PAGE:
Pope Francis’ set out his overall vision for the Catholic Church during a homily at Mass for 20 new cardinals on Sunday, leading some commentators and even the Vatican to describe it as one of the most decisive and important messages of his pontificate.
It also left many traditional and faithful Catholics perturbed about his obvious sympathies in the context of reform. The Pope highlighted three “key concepts” from that day’s Gospel reading in which Jesus heals the leper, linking them to “the compassion of Jesus in the face of marginalization and his desire to reinstate” lives.
In essence, he equated the leper, an outcast in Jesus’ day, with those who, because of sin, stand outside the church. Francis would like to attract them by, above all, placing an emphasis on God’s mercy rather than their sins and repentance of them.
This theme of the homily, which highlighted inclusivity, non-discrimination, and going out to the peripheries, is central not only to this pontificate but was a key aspect coming out of last October’s synod on the family. That meeting in Rome of around 250 bishops worldwide was meant to examine today’s pastoral challenges to the family, but it drew controversy for proposing new pastoral practices towards civilly remarried Catholic divorcees, homosexuals, and cohabiting couples — approaches that many felt were at odds with Catholic teaching.
With this homily, observers on all sides of the church say it’s confirmed where the Pope stands on these issues. In an article for The Remnant, a newspaper of traditional Catholicism, an author writing under the Greek goddess name of Megaera Erinyes, says Francis is “clearly signaling again” his intentions for the Synod, and the terms he uses show he is “wholly on the side” of Cardinal Walter Kasper, the flag-bearer of those pushing to allow divorced and civilly remarried Catholics to receive Holy Communion.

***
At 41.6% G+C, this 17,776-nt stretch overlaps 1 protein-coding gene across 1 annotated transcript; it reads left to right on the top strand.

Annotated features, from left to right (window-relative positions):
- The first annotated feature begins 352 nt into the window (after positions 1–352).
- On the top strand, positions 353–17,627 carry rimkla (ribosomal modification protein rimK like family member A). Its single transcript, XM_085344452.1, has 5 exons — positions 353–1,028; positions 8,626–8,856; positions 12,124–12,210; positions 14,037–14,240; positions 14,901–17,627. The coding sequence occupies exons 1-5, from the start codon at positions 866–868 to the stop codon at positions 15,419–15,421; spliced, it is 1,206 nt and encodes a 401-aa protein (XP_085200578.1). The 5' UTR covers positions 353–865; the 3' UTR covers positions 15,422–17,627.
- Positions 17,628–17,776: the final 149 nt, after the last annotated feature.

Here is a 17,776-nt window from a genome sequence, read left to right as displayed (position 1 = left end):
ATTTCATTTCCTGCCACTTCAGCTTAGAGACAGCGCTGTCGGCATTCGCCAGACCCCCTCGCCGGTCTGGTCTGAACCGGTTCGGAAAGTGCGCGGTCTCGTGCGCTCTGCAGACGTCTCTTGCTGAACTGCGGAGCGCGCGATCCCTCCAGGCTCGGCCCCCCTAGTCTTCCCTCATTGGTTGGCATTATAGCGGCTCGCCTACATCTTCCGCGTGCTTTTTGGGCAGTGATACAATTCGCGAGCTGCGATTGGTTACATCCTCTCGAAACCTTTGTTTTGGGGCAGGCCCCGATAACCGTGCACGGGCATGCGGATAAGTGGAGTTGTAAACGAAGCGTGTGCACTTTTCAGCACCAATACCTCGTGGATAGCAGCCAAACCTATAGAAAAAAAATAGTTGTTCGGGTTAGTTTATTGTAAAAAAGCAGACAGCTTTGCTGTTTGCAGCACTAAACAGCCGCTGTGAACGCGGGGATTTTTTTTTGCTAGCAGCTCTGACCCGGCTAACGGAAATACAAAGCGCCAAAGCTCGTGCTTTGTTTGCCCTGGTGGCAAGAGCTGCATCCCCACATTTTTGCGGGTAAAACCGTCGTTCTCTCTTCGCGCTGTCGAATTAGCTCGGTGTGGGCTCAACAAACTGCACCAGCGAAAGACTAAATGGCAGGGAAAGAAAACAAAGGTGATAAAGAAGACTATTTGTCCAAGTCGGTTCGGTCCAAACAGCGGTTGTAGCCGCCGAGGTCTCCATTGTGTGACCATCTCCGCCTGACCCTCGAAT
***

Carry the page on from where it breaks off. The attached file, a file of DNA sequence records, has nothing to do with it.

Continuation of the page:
The scriptural passages in which Jesus teaches that remarriage after divorce constitutes adultery couldn’t be clearer, Erinyes argues. Yet, by implicitly supporting the Kasper line in his homily (Francis’ doesn’t directly mention the issue) she believes the Pope sees obedience to Jesus’ teaching on this issue as a “lack of mercy” and “marginalization.”
Rather than a merciful approach, she argues the Kasper position actually shows disobedience to the divine law and therefore a “hardness of heart” that Jesus’ teachings aimed to remedy. That the Pope sides with this position “is a frightening thought,” she writes.
For Austen Ivereigh, author of “The Great Reformer”, possibly the most comprehensive biography of Pope Francis to date, the homily was not so clear cut. He agreed it will be seen, “as one of the most defining messages of his pontificate” and it “certainly is aimed at the synod.” But he said it also captures the way Francis “sees his mission more broadly, as opening new paths for people to find their way back to the church.”
“He’s saying: it’s not enough to preach the truth and wait for people to convert and come knocking — we have to go out and tend to the lost sheep, and let God do the rest,” Ivereigh told me. “It would be wrong to read into it an endorsement of one or other strategy under discussion at the synod, although it is a clear rebuke of those who are opposed to the whole process.”
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